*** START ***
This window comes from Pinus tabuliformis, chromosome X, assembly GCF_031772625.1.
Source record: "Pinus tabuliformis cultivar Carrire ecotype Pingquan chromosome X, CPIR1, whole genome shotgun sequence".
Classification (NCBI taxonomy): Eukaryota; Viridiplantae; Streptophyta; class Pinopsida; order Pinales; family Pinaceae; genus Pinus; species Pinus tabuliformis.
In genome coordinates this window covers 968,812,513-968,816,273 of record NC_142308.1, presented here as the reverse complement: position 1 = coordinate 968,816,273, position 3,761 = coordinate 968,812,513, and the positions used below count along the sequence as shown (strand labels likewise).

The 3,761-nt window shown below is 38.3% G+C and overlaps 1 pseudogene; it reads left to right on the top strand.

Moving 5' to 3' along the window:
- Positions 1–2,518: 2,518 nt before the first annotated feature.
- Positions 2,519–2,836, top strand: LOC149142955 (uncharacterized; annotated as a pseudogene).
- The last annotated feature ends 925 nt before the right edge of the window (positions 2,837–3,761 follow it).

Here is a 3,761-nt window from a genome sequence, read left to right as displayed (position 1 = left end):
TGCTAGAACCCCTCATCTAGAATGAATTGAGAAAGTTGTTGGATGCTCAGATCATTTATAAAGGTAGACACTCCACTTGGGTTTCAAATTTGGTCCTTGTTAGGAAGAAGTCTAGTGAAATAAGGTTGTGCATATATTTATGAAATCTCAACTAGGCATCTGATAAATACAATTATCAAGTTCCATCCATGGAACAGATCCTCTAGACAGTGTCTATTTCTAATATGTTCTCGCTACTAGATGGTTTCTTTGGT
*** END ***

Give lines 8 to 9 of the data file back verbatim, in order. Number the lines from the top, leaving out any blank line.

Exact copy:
- Positions 2,519–2,836, top strand: LOC149142955 (uncharacterized; annotated as a pseudogene).
- The last annotated feature ends 925 nt before the right edge of the window (positions 2,837–3,761 follow it).